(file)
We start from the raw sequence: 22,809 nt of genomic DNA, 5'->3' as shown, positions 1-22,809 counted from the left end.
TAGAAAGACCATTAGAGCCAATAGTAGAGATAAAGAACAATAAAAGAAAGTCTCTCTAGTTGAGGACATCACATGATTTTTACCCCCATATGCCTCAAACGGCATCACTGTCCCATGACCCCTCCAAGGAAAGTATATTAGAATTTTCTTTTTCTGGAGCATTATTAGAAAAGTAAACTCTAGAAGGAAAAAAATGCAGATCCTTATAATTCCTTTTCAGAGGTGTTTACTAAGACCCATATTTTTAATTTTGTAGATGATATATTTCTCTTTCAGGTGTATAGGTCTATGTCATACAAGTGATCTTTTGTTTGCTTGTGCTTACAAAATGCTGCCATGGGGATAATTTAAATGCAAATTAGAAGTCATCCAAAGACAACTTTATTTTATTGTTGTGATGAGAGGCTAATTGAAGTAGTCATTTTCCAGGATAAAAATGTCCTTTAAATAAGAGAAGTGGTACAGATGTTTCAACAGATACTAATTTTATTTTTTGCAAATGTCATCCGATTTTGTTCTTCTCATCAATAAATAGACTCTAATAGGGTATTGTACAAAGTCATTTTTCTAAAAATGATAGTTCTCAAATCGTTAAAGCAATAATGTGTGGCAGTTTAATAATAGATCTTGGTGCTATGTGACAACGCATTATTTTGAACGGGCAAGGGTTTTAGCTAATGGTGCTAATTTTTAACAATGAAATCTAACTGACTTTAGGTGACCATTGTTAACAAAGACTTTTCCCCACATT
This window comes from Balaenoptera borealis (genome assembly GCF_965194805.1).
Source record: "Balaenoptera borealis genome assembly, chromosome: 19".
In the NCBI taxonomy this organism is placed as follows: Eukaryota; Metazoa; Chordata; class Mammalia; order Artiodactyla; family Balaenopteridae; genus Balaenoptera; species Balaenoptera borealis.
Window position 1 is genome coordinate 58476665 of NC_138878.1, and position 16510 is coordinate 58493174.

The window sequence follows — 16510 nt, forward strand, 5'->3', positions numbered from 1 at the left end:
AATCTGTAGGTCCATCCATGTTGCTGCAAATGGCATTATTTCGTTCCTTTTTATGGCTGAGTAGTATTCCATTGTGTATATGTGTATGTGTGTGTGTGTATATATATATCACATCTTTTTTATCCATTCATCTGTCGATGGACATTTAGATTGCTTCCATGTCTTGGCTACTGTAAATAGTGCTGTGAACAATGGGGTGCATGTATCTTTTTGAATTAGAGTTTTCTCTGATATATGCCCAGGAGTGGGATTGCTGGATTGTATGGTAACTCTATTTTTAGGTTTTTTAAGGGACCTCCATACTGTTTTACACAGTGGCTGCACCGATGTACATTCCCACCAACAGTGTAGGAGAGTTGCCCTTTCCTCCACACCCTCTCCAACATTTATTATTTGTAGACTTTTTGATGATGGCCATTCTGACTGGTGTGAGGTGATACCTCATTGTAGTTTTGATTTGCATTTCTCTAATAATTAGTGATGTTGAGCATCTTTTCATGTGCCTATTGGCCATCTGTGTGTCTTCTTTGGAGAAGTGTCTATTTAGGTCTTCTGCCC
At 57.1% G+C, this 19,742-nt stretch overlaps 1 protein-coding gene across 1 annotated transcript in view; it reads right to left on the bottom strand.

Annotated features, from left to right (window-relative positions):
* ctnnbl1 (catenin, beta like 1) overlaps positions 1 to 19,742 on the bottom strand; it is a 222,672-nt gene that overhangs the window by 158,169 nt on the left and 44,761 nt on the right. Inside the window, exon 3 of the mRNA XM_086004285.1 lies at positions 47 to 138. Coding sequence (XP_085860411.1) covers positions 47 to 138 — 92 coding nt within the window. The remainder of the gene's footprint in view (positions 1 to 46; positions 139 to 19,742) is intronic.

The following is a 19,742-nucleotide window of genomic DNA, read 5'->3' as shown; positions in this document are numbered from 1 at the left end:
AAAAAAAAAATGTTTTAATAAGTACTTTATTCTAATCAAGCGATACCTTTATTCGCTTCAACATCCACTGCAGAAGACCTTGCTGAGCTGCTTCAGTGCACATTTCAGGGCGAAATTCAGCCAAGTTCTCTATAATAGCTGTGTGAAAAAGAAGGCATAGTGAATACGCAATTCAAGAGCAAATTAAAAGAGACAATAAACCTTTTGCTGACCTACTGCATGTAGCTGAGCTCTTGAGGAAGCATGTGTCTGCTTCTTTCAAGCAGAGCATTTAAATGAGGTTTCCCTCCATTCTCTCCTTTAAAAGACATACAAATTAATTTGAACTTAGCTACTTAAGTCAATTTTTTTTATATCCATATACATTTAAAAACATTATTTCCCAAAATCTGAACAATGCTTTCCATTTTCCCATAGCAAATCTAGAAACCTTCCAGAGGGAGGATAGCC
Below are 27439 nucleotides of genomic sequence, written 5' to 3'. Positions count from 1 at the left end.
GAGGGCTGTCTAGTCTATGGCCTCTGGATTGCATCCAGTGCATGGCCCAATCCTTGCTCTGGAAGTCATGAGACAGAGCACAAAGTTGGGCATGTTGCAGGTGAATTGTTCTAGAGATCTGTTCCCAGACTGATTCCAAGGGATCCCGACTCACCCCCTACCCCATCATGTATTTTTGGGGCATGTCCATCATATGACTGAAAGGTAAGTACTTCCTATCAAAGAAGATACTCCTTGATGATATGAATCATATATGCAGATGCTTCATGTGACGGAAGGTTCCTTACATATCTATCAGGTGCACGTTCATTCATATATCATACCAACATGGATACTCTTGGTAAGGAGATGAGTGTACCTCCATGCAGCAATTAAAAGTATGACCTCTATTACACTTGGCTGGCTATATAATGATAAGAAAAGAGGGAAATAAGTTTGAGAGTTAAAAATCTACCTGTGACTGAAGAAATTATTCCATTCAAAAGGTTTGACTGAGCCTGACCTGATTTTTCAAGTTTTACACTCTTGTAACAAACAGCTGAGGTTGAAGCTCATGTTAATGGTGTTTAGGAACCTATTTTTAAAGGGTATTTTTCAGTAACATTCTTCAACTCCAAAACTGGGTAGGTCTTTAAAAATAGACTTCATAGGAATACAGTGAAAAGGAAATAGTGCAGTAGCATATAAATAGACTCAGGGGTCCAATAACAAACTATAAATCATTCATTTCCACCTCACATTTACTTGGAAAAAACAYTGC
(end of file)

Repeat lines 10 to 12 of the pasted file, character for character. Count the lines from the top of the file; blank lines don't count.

Annotated features, from left to right (window-relative positions):
* ctnnbl1 (catenin, beta like 1) overlaps positions 1 to 19,742 on the bottom strand; it is a 222,672-nt gene that overhangs the window by 158,169 nt on the left and 44,761 nt on the right. Inside the window, exon 3 of the mRNA XM_086004285.1 lies at positions 47 to 138. Coding sequence (XP_085860411.1) covers positions 47 to 138 — 92 coding nt within the window. The remainder of the gene's footprint in view (positions 1 to 46; positions 139 to 19,742) is intronic.

The following is a 19,742-nucleotide window of genomic DNA, read 5'->3' as shown; positions in this document are numbered from 1 at the left end: